Austrians have an almost religious awe of titles, especially academic honors. Most of us have witnessed a small shopkeeper almost kowtowing to an unobtrusively modest woman: “Grüß Gott Frau Doktor …” Her husband is a local Beamter, a middle level bureaucrat for which, for some reason, he needs a doctorate.
Perhaps the most important passage in any applicant’s diploma or doctorial dissertation is the “Ehrenwörtliche Erklärung” (Statement on my word of honor) the legalese promising that this is my work and I haven’t cheated, dated and signed by the applicant. Federal Family and Labor Minister Christine Aschbacher had signed off on her dissertation at the Technical University of Wiener-Neustadt, but it now appears the work was not all her own. Last week she resigned.
The affair was triggered by professional plagiarism investigator, Stefan Weber. Watching Aschbacher on television one evening, his partner commented that the Minister was “hardly able to get through a sentence without grammatical errors.” A quick look at her dissertation was enough to convince Weber: “After three minutes I knew what was going on,” he told the daily Der Standard. It was plagiarism, cribbed from somebody else’s work, parts of it disastrous, absurd.
To her credit Aschbacher did not follow the common playbook of total denial, followed by halfhearted admission and a painful protracted process of public humiliation. She offered her resignation within hours and declined her federal salary. Kanzler Kurz reacted swiftly moving the Family portfolio to party colleague Susanne Raab’s Ministry for Women and Children, and the Labor portfolio to a highly respected non-party economics expert, Martin Kocher.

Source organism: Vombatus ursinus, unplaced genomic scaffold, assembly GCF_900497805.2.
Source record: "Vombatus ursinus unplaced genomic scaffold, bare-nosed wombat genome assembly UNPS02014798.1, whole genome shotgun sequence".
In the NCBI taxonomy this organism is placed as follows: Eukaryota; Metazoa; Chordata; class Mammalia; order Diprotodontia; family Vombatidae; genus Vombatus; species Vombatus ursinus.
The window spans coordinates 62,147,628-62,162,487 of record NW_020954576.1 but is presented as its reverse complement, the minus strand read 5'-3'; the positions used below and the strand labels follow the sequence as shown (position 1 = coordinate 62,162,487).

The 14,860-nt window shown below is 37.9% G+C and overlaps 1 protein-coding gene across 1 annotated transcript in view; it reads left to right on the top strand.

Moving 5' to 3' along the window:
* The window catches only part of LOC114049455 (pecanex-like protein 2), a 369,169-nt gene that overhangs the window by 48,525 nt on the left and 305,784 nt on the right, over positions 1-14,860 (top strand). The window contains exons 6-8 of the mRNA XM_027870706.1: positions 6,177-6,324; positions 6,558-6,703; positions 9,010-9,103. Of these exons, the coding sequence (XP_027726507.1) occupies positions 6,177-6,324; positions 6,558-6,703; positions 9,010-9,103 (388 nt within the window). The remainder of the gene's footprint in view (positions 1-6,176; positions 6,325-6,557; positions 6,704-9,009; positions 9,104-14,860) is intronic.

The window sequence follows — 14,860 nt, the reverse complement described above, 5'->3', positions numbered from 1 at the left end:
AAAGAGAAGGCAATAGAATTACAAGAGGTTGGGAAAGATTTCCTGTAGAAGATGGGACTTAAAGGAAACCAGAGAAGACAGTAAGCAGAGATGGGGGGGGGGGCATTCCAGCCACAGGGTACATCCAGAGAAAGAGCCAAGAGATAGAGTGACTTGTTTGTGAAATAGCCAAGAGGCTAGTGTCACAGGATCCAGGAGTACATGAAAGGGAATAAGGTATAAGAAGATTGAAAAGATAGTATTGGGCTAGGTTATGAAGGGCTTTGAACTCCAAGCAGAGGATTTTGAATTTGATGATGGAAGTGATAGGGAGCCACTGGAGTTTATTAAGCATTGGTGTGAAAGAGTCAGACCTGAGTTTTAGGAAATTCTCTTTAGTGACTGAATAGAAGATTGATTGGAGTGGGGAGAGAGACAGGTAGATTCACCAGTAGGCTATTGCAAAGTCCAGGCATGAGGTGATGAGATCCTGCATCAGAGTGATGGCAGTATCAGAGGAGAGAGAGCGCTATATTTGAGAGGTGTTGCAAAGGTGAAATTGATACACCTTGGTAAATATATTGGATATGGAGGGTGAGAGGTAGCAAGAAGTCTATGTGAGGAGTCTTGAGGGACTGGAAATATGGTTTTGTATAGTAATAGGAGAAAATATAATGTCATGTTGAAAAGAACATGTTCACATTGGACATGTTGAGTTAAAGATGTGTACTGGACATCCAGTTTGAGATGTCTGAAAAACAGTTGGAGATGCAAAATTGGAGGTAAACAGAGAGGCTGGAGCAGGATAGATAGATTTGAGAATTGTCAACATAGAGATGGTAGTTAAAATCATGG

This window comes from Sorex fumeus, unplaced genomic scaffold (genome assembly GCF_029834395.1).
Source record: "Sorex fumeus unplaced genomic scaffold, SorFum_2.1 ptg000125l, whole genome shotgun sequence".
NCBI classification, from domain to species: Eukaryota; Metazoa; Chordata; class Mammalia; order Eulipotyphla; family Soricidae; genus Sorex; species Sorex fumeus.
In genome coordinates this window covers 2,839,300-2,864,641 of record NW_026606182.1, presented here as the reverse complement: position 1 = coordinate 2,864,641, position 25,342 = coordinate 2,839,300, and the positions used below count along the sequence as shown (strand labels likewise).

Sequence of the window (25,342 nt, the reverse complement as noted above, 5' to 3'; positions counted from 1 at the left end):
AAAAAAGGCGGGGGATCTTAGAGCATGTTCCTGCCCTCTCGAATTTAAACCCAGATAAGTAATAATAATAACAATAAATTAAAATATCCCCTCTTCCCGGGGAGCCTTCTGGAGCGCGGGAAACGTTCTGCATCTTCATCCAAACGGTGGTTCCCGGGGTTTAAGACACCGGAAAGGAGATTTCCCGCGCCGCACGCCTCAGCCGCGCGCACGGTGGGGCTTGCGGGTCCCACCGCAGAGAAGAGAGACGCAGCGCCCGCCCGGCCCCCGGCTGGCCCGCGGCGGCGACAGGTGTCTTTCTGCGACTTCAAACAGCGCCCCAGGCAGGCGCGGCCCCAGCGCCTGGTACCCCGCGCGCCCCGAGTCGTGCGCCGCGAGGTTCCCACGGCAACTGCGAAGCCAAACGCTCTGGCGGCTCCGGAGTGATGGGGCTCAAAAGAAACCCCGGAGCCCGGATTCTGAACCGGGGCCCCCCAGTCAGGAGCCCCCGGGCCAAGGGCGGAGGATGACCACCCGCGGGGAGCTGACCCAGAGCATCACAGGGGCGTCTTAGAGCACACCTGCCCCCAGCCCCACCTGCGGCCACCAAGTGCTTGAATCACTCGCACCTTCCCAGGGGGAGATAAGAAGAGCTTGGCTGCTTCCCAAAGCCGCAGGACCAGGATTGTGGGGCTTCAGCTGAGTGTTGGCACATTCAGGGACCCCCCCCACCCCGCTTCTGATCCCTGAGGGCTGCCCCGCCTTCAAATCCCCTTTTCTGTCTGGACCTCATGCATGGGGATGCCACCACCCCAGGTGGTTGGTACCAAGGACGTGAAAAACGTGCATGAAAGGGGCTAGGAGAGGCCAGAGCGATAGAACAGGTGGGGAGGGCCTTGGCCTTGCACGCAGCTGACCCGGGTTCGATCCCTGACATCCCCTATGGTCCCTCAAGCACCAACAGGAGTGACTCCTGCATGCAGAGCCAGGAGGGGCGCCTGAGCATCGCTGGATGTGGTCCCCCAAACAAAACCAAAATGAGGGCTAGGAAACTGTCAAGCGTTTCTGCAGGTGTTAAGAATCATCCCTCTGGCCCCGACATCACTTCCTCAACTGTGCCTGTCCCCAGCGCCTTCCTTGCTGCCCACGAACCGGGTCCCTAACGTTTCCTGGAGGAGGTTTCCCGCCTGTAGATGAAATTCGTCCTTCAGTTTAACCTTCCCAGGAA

Kurz’ agility cut off the political fall-out, but the bigger debate is just gathering momentum: How widespread is plagiarism in Austrian universities? “Peering into a world of shadows,” ran the headline on Weber’s op-ed piece for the liberal weekly Falter. The two schools that had rated Aschbacher’s work “excellent”, the Technical University in Wiener-Neustadt and the University of Bratislava, are now blinking nervously in the spotlights. They are both being called on to review their assessments of her work and of course the universities themselves will have to work hard to salvage their own reputations.
The bigger question: Are academic degrees and doctorates in Austria really worth the paper they’re printed on? Weber mentions a review published several years ago: Only 20% of academics had actually consulted the work cited, 80% had simply copied and pasted. Many thanks to Bill Gates.
The RU Bologna program, with its laudable objective of standardizing European academic credentials to make them comparable on the Continental education and job market, has had the unfortunate side effect of steadily downgrading the value of lower degrees. The once well-regarded Matura (high school diploma) is of little value without at least a Bachelors. And even that leaves a graduate in a weak position; without a Masters chances are poor. Simply put, academic inflation.
International meta-analysis suggests that 3.5% of students and scientists have used ghostwriters or bogus data in their published work. The real number is probably greater. There is an additional factor that is perhaps typically Austrian: a lack of transparency. The intended watchdog, the ÖAWI (Austrian Agency for Scientific Integrity), has a statutory secrecy clause, “a sweep it under the carpet tradition,” comments Weber drily. In contrast German authorities invite whistleblowers and other informants to participate in the process of investigation. Germany’s rising political star Karl-Theodor zu Guttenberg’s career was demolished in 2011 with similar accusations of plagiarism, and like a Prussian officer of old he took the bullet (resigned).
Christine Aschbacher’s career on the federal stage has probably also ended, but she may well reappear in regional politics. That, too, would be typically Austrian.